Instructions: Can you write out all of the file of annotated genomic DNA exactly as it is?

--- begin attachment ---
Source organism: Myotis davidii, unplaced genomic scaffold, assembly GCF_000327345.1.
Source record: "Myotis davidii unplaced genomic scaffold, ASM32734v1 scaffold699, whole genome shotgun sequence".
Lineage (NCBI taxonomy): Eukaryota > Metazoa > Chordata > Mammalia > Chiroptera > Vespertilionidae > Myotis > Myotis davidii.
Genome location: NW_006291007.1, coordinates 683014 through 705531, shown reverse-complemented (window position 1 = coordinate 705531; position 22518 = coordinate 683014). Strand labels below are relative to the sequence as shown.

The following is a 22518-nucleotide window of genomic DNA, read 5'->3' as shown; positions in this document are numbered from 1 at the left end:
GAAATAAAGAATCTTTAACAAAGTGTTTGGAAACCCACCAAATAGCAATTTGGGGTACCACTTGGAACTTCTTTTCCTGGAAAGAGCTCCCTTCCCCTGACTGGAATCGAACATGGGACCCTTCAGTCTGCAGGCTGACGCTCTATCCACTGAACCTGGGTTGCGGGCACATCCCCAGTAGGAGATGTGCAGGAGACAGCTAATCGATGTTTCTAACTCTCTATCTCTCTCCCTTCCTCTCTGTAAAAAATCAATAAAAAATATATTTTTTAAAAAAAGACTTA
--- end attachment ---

Source organism: Myotis davidii, unplaced genomic scaffold, assembly GCF_000327345.1.
Source record: "Myotis davidii unplaced genomic scaffold, ASM32734v1 scaffold699, whole genome shotgun sequence".
Lineage (NCBI taxonomy): Eukaryota > Metazoa > Chordata > Mammalia > Chiroptera > Vespertilionidae > Myotis > Myotis davidii.
Genome location: NW_006291007.1, coordinates 683014 through 705531, shown reverse-complemented (window position 1 = coordinate 705531; position 22518 = coordinate 683014). Strand labels below are relative to the sequence as shown.

The following is a 22518-nucleotide window of genomic DNA, read 5'->3' as shown; positions in this document are numbered from 1 at the left end:
GAAATAAAGAATCTTTAACAAAGTGTTTGGAAACCCACCAAATAGCAATTTGGGGTACCACTTGGAACTTCTTTTCCTGGAAAGAGCTCCCTTCCCCTGACTGGAATCGAACATGGGACCCTTCAGTCTGCAGGCTGACGCTCTATCCACTGAACCTGGGTTGCGGGCACATCCCCAGTAGGAGATGTGCAGGAGACAGCTAATCGATGTTTCTAACTCTCTATCTCTCTCCCTTCCTCTCTGTAAAAAATCAATAAAAAATATATTTTTTAAAAAAAGACTTA